For many people, winter is a time to hang up the hiking boots and pack away outdoor gear in a sealed box right along with your desire to be anywhere near Mother Nature while she’s being such a frigid… lady. Perhaps turning up the thermostat and curling up in a state of hibernation sounds a bit more appealing. And there might be a few reasons to pack it in during winter, but for those of us yearning for some glistening cold-weather treks, I can’t think of a reason to let those trails go to waste. But before you charge the next snow-capped peak you see, here are a few helpful tips for winter hiking.

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Be Like Shrek

I’m not saying you should transform into an ogre, find a pet donkey and chase a princess through fairyland. Layers, people, I’m talking about layers. Dress from head to toe like an onion. If it warms up, peel off excess layers. If it doesn’t you’ll be happy you walked out of your house looking like the abominable snowman. Sweat-wicking thermals make great base layers, followed by an insulated jacket and a waterproof shell. If you’ll be going through deeper snow, waterproof hiking pants or snow pants would also be a wise choice.

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Start Small

If you haven’t hiked in snow or extreme temperatures before, start small. Don’t pencil in K2 on your calendar just because you once walked home from work a snowstorm. Find some low-elevation, short-distance jaunts and start there. In the famous words of Yeezy: you need to crawl before you ball. Once you feel comfortable, move on to tougher treks during the winter–many adventure enthusiasts use winter as their time to tackle Colorado’s famed “14ers” (peaks above 14,000 feet) before the trails are flooded with crowds.

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Bring the Gear

In case of an emergency, you should always have a trail map, first aid kit, compass, multi-tool, hand warmers, snacks, water, a hat, mittens, extra socks and a headlamp. The list sounds long, but you’ll be thankful you’ve got these things if your day gets rough. If you are taking a more intense hike, you may even want to consider bringing along a down sleeping bag or a small shelter…y’know, just in case.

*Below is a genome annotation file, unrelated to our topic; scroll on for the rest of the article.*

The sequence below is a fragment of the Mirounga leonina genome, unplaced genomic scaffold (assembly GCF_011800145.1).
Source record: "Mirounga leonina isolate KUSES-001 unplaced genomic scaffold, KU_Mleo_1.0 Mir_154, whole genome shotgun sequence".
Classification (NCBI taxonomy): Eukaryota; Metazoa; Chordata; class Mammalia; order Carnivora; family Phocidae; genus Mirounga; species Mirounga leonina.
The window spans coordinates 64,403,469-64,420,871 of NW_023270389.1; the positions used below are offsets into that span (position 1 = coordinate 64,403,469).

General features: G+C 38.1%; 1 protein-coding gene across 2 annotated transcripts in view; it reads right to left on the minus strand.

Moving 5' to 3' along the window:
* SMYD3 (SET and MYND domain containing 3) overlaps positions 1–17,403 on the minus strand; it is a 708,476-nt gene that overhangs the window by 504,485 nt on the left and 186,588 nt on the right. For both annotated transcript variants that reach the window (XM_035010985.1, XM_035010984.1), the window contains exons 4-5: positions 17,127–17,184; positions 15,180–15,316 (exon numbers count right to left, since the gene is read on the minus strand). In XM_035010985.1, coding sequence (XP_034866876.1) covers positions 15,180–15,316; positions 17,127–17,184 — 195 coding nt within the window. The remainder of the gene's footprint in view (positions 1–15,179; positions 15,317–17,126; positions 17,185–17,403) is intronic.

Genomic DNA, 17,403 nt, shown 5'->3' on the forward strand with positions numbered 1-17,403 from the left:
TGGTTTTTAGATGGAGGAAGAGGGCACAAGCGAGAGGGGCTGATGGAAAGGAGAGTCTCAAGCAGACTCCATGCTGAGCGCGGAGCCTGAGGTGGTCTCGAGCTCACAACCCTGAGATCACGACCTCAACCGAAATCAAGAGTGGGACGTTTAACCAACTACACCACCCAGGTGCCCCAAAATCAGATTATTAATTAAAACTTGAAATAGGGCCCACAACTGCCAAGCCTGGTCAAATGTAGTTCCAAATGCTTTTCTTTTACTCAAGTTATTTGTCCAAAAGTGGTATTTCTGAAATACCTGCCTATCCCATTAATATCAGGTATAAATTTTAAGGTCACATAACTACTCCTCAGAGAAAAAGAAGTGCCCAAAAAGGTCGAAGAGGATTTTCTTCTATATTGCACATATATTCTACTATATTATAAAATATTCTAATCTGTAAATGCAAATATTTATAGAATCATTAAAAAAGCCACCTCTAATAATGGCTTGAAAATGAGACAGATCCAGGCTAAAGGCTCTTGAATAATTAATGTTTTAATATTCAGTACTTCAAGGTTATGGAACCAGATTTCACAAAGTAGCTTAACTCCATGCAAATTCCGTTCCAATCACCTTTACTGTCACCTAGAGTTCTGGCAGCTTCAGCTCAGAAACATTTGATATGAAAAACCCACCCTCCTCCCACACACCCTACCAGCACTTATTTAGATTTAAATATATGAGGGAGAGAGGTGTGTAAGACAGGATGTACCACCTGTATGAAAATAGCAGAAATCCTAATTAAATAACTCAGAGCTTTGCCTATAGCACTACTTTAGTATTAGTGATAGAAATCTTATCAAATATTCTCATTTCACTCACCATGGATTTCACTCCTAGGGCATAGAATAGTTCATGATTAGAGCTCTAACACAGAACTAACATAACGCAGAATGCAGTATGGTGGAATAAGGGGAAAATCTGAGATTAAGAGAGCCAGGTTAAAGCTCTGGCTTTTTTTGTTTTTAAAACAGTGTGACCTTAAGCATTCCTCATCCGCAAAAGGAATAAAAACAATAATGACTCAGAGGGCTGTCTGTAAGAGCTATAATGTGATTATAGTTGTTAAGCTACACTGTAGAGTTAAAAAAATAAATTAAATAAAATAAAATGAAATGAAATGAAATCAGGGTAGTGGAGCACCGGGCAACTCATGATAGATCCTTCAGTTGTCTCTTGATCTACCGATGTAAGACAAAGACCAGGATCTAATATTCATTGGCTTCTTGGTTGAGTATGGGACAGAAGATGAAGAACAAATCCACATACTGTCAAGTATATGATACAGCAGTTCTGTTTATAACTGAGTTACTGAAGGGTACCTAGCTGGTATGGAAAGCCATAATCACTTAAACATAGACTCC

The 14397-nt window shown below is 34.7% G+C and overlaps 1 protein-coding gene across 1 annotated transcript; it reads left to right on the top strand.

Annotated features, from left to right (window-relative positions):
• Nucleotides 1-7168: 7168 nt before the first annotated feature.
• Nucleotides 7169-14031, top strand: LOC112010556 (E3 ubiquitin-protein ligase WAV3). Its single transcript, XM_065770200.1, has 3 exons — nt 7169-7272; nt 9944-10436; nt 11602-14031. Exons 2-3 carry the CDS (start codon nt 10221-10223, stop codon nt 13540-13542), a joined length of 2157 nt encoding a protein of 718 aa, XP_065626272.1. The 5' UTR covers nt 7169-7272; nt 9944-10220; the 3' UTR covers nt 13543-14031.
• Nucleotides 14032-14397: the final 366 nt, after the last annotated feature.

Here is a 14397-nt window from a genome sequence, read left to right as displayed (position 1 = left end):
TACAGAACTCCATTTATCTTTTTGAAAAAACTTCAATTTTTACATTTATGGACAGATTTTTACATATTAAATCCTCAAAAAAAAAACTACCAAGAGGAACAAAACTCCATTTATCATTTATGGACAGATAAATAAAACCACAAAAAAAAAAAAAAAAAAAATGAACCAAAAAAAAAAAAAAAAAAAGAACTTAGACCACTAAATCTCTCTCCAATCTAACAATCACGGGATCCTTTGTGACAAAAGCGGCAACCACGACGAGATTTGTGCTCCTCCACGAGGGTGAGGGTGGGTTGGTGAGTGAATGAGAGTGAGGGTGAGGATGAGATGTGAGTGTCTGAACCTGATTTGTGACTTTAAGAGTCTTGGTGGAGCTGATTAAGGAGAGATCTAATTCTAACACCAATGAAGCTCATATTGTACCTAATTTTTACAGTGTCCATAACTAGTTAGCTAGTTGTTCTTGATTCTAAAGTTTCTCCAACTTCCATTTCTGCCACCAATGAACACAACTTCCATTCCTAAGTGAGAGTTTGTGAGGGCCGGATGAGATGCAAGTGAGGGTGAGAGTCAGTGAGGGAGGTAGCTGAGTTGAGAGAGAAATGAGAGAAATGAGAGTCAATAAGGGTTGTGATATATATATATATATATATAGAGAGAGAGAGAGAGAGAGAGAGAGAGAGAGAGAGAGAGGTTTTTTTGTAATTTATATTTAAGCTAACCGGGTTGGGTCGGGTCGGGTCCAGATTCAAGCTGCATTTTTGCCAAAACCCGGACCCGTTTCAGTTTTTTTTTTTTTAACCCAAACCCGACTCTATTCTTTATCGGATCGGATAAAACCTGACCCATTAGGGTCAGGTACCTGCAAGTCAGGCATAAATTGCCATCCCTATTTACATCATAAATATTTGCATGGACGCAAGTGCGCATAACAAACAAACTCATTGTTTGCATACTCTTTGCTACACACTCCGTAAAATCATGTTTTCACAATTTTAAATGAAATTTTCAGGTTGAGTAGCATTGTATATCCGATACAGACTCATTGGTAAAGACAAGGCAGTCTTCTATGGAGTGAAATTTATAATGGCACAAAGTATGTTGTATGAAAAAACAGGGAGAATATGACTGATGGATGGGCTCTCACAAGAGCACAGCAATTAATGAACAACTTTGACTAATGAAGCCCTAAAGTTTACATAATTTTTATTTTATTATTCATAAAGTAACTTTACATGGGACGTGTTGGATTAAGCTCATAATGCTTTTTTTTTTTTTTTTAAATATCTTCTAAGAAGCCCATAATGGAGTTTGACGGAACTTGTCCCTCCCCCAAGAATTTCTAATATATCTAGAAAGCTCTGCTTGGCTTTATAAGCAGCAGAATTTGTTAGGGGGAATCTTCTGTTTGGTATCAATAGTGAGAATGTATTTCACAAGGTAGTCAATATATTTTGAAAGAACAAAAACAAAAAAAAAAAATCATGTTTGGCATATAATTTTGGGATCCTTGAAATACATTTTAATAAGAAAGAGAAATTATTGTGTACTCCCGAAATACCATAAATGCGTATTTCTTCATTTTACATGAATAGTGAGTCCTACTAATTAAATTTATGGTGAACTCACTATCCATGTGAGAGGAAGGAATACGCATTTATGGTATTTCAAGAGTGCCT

Check the Weather

I once took a backpacking trip that called for rain, so I packed endless rain gear. Clearly I didn’t put 2+2 together because at 11,000 feet, rain is snow and ice. So we camped in a blizzard and woke up to four inches of snow. We were not exactly equipped to hike out, but we did it anyway and it was miserable. Try the NOAA weather app, and you can pinpoint the exact weather using coordinates and avoid the “but the weather in town looked nice” argument.

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Add Traction

Crampons are a hiker’s secret weapon in snowy conditions. Purchase a pair at any outdoor retailer for starting around $100 and learn to use them. Keep in mind, it’s encouraged to use crampons with an ice axe in case you slip, as they are not meant to break your fall. Have a more experienced hiker show you how to put them on, take them off and, most importantly, go uphill and downhill in them. These are literally metal spikes attached to your shoes, so no funny business. If you’re not quite ready for something of that caliber, you can find snow and ice grips that attach to your hiking shoes

Take a Vet

Please don’t kidnap a war veteran and take them with you on a winter hike. But rather, bring someone along who knows the ropes and can help you find your footing…literally. More experienced winter hikers have most likely caught themselves in some sh*t. Learn from their mistakes before you make them yourself.

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Hot, Hot Drinks

I somewhat recently invested in a JetBoil Flash and my camping and hiking trips have never been the same. Bring it along to boil water for coffee or tea on your hike or whip up a quick warm lunch (our favorites are Mountain House brand). You’ll never know how you survived winter without it. Otherwise, invest in a good thermos and make a warm drink beforehand to carry with you!

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Don’t be a Hero

Pushing through on a summer hike can become a funny story or a lot of blisters; refusing to turn back on a hike in winter could mean death. Be prepared to turn around if things get dicey. No one wants to see your frozen face as an Internet meme.

Whatever you do and wherever you roam, be sure to use your noggin and stay safe out there!

 

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